Dr. Sheelah Connolly, Research Fellow, was kind enough to do an email interview to tell me more about an Irish study that’s just getting underway. The study takes a comprehensive look at the situation any family finds itself facing in the aftermath of an ALS diagnosis. Dr. Connolly and Dr. Miriam Galvin are the lead investigators. For more about the study design, see the information at the end of this article.
Marylee: Briefly explain what happens now in Ireland when a patient is diagnosed with ALS. Is there immediate support provided to the family in terms of visiting nurses or nurses aides or does the burden of care all fall on the family’s shoulders?
Sheelah: For those patients diagnosed within or referred to the ALS multidisciplinary clinic, the consultant neurologist will refer the patient to the appropriate health services in their locality, as well as arranging a follow-up visit to the clinic, usually within 6 to 8 weeks. The clinical nurse specialist (CNS) is available to patients to answer queries, provide advice and do home visits where appropriate. In addition the CNS will liaise with the community based service providers.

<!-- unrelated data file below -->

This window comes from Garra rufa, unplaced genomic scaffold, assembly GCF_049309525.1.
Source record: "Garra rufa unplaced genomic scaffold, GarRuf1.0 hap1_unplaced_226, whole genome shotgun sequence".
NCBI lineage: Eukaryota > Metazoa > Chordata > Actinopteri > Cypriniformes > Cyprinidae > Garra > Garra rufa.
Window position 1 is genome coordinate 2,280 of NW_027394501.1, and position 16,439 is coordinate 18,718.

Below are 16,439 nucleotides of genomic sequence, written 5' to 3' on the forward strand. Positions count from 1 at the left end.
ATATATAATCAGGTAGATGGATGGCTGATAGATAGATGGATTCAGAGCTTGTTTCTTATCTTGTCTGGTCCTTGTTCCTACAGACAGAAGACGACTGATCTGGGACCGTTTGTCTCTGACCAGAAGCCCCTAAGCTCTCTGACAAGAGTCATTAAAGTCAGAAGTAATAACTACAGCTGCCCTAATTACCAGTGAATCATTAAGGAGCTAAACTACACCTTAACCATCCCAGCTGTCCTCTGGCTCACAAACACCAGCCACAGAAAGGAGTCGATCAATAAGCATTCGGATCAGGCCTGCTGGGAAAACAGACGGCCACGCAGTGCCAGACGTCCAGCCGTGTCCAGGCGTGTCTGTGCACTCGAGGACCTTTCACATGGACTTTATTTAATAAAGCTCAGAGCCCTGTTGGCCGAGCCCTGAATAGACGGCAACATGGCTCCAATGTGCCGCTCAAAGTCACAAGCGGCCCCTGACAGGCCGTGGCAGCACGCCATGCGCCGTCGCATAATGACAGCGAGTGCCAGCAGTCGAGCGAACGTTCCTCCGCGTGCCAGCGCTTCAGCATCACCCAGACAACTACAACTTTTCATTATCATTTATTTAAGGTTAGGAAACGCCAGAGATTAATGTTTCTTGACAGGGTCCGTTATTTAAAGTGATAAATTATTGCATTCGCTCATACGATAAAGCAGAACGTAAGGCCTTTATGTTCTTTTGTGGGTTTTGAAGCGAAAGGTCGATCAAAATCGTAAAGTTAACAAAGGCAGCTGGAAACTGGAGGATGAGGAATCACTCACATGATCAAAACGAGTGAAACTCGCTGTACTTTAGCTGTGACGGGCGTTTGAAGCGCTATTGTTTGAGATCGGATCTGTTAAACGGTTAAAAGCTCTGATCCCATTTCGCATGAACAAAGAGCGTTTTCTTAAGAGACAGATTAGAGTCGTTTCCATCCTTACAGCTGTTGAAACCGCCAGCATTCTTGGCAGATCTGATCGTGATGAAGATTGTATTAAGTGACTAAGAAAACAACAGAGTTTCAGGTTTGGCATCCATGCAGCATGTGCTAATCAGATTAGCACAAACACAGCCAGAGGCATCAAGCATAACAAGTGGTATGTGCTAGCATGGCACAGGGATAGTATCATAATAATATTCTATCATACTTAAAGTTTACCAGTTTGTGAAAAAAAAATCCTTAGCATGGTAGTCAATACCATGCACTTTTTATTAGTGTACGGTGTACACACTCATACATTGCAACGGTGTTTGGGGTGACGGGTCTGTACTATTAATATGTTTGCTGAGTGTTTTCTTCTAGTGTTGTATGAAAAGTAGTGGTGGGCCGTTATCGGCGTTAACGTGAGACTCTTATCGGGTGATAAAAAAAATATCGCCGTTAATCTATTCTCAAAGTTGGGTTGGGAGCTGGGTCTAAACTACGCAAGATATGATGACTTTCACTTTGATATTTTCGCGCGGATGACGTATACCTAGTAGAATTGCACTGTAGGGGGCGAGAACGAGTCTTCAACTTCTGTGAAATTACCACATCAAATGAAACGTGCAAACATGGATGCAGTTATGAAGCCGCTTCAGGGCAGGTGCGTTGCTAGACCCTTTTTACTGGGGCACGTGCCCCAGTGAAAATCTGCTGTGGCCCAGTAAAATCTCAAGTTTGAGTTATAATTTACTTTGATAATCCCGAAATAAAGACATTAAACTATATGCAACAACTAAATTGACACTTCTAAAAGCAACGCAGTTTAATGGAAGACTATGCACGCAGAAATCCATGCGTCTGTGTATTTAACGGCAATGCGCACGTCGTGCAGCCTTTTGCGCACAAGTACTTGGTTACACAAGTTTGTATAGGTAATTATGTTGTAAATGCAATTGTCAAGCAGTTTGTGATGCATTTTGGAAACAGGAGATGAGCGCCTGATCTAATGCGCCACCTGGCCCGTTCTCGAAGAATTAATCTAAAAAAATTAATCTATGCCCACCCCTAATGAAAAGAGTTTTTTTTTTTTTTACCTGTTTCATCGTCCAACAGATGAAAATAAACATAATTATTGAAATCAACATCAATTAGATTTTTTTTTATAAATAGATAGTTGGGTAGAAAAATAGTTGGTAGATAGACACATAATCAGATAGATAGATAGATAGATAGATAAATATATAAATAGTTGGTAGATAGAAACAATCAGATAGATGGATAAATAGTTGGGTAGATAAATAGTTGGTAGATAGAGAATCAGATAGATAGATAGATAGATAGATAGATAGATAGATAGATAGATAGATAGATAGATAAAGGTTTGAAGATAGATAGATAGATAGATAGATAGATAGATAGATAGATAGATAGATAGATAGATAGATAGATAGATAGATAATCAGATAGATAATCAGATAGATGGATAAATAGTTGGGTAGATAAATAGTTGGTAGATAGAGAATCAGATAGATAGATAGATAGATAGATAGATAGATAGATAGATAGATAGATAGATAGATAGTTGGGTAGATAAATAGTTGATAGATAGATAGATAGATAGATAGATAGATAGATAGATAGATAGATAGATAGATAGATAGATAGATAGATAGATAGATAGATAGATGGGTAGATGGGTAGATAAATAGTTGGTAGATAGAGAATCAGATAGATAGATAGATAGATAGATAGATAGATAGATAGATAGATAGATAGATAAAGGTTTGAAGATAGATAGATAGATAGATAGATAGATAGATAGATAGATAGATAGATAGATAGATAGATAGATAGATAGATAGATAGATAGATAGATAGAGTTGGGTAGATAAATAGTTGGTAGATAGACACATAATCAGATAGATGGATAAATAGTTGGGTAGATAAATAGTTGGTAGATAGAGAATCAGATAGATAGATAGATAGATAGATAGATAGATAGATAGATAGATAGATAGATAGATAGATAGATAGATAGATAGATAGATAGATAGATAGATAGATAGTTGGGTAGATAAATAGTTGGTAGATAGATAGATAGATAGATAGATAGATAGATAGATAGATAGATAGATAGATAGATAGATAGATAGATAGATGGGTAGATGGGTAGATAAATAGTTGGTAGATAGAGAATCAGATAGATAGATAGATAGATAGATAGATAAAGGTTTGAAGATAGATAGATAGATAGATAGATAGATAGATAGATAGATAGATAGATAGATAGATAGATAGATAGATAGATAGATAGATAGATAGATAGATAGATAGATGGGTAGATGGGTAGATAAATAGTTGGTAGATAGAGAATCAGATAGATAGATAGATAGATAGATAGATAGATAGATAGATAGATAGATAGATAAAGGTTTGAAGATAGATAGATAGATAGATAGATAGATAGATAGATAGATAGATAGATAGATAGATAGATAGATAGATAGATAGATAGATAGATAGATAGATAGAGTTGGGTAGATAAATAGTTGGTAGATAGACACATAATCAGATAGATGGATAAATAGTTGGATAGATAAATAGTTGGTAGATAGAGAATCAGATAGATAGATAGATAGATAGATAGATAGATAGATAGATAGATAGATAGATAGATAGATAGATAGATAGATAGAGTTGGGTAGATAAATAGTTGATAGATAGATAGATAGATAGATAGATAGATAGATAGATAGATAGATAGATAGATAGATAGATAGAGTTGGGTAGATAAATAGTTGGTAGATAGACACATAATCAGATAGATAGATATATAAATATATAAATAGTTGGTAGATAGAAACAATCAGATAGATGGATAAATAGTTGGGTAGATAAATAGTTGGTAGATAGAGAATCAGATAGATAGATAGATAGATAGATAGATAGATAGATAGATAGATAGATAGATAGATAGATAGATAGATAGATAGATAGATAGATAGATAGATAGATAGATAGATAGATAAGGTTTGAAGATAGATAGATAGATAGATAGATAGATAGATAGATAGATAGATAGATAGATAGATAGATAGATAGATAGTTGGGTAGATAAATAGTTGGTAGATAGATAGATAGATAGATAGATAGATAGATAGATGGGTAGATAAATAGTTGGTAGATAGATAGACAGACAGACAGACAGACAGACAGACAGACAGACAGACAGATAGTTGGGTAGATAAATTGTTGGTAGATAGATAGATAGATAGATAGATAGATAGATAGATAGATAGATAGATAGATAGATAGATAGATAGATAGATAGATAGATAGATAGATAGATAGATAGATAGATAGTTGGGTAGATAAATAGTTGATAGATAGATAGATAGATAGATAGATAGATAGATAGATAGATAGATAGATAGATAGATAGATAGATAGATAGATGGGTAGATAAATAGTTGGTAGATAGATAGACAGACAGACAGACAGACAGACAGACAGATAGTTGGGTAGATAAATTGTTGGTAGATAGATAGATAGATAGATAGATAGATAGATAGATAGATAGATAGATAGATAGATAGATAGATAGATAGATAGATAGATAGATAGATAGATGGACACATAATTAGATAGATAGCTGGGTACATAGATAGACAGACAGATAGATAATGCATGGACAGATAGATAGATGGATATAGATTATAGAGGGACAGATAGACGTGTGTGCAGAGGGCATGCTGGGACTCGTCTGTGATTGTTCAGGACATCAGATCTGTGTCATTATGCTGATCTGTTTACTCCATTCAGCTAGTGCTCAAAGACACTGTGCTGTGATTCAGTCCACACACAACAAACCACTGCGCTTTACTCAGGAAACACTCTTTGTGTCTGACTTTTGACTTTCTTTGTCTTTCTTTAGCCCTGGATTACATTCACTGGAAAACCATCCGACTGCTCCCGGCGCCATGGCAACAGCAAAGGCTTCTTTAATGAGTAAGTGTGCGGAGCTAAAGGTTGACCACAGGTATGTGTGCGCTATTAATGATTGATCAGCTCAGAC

It is less clear what happens to those who are not referred to the multidisciplinary clinic.
In addition, the Irish Motor Neuron Disease Association (IMNDA) – a charitable organisation – provides support for people with ALS, their caregivers and families. This can entail home visits by a specialist ALS nurse, financial assistance towards home care help and the supply of specialised equipment on loan to those with ALS. Upon registration with the association, ALS patients can avail of the services provided by the association free of charge.